May 3 saw an overlapping of events in which the media was feted: the celebration of the annual White House Correspondents’ Dinner and the yearly observation of the United Nations’ World Press Freedom Day.
The White House Correspondents’ Dinner brings together American politicians, the journalists who cover them and the Hollywood actors who play politicians and journalists on television in a glittering dinner in Washington, DC. World Press Freedom Day is a 20-year-old initiative of Unesco meant to highlight the fundamental principles of press freedom and commemorate those journalists who have lost their lives just for doing their jobs.
Both events superficially invert the microphone, drawing attention to the important watchdog role the media plays in ostensibly keeping a check on those in power. However, their coincidental confluence this year demonstrates that the need to promote and protect freedom of expression is more important than ever.
Freedom of expression and opinion is, of course, a basic human right. It is enshrined in Article 19 of the Universal Declaration of Human Rights, which emphasises that this right includes the freedom to “…seek, receive and impart information and ideas through any media… ” The notion that the ability to ‘seek, receive and impart information’ should be restricted in any way seems antiquated in a world where Twitter, Facebook and YouTube enable the ‘Selfie Generation’ to overshare to an extreme degree. And yet, since the beginning of 2014, 14 journalists have already been killed pursuing this right.
The Committee to Protect Journalists estimates that in the last 12 months, 70 reporters have been killed on the job. More than 1,000 media workers have been killed since 1992. While 36 per cent of these overall deaths happened in the course of armed conflict, 44 per cent died while covering politics. This is a shocking statistic: reporting on the drama and intrigues of those trying to formulate and run a government should not be more dangerous than reporting from a war zone.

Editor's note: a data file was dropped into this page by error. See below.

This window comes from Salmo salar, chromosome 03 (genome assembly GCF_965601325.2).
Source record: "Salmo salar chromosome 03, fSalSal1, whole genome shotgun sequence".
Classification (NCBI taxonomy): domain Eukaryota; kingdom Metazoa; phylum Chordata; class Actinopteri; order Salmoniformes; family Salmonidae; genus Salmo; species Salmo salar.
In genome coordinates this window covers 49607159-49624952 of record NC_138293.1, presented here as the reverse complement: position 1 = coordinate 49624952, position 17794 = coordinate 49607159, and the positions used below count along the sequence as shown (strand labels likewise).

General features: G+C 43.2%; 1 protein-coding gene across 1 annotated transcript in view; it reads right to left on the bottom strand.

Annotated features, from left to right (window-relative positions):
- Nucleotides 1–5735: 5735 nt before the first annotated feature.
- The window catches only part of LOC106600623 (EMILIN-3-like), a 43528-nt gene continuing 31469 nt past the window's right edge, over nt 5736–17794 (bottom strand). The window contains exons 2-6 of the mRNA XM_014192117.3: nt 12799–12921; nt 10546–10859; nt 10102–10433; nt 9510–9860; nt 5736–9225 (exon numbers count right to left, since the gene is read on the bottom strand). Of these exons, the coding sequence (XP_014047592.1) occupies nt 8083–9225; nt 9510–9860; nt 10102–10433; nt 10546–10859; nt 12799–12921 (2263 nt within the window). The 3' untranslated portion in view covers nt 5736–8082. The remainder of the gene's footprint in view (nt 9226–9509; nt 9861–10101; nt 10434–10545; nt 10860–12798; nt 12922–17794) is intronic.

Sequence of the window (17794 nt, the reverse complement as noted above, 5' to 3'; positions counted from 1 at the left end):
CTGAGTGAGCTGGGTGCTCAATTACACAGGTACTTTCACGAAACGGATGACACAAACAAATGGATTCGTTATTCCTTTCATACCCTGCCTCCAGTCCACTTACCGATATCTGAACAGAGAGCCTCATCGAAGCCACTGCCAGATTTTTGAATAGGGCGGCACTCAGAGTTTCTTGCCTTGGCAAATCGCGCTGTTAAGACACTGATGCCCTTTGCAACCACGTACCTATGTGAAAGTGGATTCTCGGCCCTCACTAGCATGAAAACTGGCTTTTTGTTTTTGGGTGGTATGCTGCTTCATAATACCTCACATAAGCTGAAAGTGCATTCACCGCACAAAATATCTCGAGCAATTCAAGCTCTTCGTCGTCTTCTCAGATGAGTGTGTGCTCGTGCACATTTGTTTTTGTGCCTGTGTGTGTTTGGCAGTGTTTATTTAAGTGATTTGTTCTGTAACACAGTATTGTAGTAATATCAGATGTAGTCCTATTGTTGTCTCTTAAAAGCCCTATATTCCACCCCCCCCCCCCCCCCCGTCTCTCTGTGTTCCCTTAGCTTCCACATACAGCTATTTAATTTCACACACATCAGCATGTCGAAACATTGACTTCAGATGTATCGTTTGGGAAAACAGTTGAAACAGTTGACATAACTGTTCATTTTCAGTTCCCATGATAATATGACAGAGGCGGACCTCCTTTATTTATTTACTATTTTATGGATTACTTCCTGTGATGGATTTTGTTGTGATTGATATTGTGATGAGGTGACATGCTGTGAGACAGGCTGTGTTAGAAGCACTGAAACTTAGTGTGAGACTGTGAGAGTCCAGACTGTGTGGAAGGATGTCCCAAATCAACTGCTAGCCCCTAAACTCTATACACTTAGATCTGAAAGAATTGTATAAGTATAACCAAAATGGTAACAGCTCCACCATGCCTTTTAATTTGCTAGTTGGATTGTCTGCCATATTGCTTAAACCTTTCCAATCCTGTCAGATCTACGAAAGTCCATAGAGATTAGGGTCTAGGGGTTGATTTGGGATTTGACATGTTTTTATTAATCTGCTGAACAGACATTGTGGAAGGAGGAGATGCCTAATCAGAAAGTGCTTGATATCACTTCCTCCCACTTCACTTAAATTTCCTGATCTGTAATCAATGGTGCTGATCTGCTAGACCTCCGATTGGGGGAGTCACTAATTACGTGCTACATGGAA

However, the loss of life is not the only risk that journalists encounter in pursuit of press freedom. Arrests, kidnappings and other harassment are depressingly common. In the United States last year, the Department of Justice secretly subpoenaed the telephone records of several reporters and news editors in an effort to stem national security leaks. More sinister, perhaps, is the ongoing trial of three Al Jazeera journalists in Egypt who are accused of being members of the now-declasse Muslim Brotherhood. Most recently, Simon Ostrovsky, a reporter for Vice News, was taken hostage for several days in eastern Ukraine in an apparent effort to stop him from reporting on the activities of pro-Russian separatists in the region.
What is, perhaps, most notable about all of these unpleasant episodes is just how much we know about them — which, ironically, can be attributed directly to press freedom. Edward Snowden’s revelations about the US National Security Agency may have demonstrated that Big Brother is alive and well in the US, but given the importance of freedom of expression in American culture, there has been no shortage of reporting on the US government’s shadier activities.
But there are dozens — if not hundreds — of other reporters, photographers and bloggers who are being detained, beaten and killed on a daily basis in pursuit of freedom of expression, who remain unknown and anonymous except to their frightened family members. Technological advances and the social media make it easy to take up their cause and widely disseminate information about their ill-treatment — if we would only prioritise doing so. Every day should be World Press Freedom Day.
Published in The Express Tribune, May 8th, 2014.